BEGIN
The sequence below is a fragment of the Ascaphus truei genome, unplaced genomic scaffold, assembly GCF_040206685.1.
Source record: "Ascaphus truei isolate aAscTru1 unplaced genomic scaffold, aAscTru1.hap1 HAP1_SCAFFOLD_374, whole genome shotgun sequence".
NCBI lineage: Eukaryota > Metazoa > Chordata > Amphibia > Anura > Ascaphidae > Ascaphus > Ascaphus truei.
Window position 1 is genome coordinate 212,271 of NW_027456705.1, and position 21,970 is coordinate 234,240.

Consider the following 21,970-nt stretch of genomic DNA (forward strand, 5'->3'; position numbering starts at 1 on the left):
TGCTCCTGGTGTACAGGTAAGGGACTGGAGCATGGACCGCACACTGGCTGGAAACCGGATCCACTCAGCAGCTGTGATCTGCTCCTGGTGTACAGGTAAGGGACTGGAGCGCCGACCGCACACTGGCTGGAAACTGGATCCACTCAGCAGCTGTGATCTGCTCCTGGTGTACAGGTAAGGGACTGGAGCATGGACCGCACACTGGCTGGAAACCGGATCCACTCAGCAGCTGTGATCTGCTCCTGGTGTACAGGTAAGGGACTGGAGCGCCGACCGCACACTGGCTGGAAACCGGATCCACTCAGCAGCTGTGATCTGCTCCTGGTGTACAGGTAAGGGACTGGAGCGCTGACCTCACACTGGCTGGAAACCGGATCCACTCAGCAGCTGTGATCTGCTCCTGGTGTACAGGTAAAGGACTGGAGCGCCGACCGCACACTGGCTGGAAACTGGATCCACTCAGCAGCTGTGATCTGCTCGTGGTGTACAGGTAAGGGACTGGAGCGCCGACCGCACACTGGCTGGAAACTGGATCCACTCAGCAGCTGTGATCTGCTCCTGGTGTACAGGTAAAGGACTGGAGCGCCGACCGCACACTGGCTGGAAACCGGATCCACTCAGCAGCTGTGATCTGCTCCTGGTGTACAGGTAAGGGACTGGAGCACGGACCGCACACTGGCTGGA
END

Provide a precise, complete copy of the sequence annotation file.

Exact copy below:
The sequence below is a fragment of the Ascaphus truei genome, unplaced genomic scaffold, assembly GCF_040206685.1.
Source record: "Ascaphus truei isolate aAscTru1 unplaced genomic scaffold, aAscTru1.hap1 HAP1_SCAFFOLD_374, whole genome shotgun sequence".
NCBI lineage: Eukaryota > Metazoa > Chordata > Amphibia > Anura > Ascaphidae > Ascaphus > Ascaphus truei.
Window position 1 is genome coordinate 212,271 of NW_027456705.1, and position 21,970 is coordinate 234,240.

Consider the following 21,970-nt stretch of genomic DNA (forward strand, 5'->3'; position numbering starts at 1 on the left):
TGCTCCTGGTGTACAGGTAAGGGACTGGAGCATGGACCGCACACTGGCTGGAAACCGGATCCACTCAGCAGCTGTGATCTGCTCCTGGTGTACAGGTAAGGGACTGGAGCGCCGACCGCACACTGGCTGGAAACTGGATCCACTCAGCAGCTGTGATCTGCTCCTGGTGTACAGGTAAGGGACTGGAGCATGGACCGCACACTGGCTGGAAACCGGATCCACTCAGCAGCTGTGATCTGCTCCTGGTGTACAGGTAAGGGACTGGAGCGCCGACCGCACACTGGCTGGAAACCGGATCCACTCAGCAGCTGTGATCTGCTCCTGGTGTACAGGTAAGGGACTGGAGCGCTGACCTCACACTGGCTGGAAACCGGATCCACTCAGCAGCTGTGATCTGCTCCTGGTGTACAGGTAAAGGACTGGAGCGCCGACCGCACACTGGCTGGAAACTGGATCCACTCAGCAGCTGTGATCTGCTCGTGGTGTACAGGTAAGGGACTGGAGCGCCGACCGCACACTGGCTGGAAACTGGATCCACTCAGCAGCTGTGATCTGCTCCTGGTGTACAGGTAAAGGACTGGAGCGCCGACCGCACACTGGCTGGAAACCGGATCCACTCAGCAGCTGTGATCTGCTCCTGGTGTACAGGTAAGGGACTGGAGCACGGACCGCACACTGGCTGGA